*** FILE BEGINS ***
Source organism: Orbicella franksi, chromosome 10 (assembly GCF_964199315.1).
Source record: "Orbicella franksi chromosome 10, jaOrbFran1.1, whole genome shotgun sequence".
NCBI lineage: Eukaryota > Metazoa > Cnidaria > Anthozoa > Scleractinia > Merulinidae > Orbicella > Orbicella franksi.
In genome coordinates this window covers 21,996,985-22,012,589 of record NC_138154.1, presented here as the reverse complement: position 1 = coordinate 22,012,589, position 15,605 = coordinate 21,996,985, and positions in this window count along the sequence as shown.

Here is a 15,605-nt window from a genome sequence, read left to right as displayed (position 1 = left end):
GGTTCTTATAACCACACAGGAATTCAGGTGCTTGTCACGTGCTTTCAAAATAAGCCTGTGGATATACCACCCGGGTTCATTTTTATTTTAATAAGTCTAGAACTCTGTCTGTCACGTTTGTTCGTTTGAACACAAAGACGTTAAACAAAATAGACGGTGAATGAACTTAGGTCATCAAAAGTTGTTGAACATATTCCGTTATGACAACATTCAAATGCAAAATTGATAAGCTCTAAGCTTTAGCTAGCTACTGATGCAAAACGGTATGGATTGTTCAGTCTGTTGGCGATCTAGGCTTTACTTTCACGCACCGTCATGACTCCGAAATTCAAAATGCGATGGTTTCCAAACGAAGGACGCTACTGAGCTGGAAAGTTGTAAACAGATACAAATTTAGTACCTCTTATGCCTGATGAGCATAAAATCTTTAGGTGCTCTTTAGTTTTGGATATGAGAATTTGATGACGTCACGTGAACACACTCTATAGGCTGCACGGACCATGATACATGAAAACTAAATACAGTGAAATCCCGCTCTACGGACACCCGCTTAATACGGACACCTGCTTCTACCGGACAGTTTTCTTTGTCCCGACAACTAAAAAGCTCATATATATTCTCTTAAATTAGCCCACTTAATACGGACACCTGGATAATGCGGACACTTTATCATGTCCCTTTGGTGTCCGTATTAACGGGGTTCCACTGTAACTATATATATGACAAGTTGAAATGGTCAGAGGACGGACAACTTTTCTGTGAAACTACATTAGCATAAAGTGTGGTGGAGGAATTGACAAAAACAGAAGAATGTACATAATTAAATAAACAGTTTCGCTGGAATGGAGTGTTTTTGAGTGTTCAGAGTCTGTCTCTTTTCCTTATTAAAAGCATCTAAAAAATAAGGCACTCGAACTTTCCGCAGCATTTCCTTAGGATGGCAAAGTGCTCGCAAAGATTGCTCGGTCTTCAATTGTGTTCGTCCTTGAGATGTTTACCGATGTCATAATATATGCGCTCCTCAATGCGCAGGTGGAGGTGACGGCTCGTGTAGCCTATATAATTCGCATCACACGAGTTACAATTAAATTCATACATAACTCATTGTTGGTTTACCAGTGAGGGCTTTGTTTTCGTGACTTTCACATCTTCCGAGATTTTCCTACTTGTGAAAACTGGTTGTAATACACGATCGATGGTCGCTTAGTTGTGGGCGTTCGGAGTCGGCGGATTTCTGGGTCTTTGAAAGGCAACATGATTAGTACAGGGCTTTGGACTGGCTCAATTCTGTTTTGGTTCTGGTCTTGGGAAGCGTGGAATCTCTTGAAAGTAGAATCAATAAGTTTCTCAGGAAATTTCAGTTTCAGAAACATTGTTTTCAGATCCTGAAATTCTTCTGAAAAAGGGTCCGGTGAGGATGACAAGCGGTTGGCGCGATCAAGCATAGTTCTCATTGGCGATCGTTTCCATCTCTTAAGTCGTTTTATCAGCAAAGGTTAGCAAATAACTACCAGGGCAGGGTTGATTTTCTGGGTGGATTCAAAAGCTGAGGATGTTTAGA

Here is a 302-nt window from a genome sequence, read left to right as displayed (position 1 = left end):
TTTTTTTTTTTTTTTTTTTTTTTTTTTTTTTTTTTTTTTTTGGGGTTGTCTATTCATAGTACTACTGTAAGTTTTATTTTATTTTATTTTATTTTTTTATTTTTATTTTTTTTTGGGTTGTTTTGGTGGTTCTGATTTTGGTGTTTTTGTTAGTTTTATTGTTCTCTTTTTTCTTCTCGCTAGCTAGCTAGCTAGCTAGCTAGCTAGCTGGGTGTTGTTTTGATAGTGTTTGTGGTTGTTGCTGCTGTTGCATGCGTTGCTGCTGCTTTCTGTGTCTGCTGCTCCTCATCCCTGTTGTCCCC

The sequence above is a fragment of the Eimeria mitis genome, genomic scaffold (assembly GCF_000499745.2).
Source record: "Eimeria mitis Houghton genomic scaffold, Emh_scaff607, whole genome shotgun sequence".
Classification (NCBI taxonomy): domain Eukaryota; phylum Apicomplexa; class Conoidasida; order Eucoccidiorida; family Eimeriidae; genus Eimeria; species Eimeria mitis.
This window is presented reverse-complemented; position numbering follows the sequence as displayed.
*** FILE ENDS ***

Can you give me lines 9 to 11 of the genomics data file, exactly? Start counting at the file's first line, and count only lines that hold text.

The sequence above is a fragment of the Eimeria mitis genome, genomic scaffold (assembly GCF_000499745.2).
Source record: "Eimeria mitis Houghton genomic scaffold, Emh_scaff607, whole genome shotgun sequence".
Classification (NCBI taxonomy): domain Eukaryota; phylum Apicomplexa; class Conoidasida; order Eucoccidiorida; family Eimeriidae; genus Eimeria; species Eimeria mitis.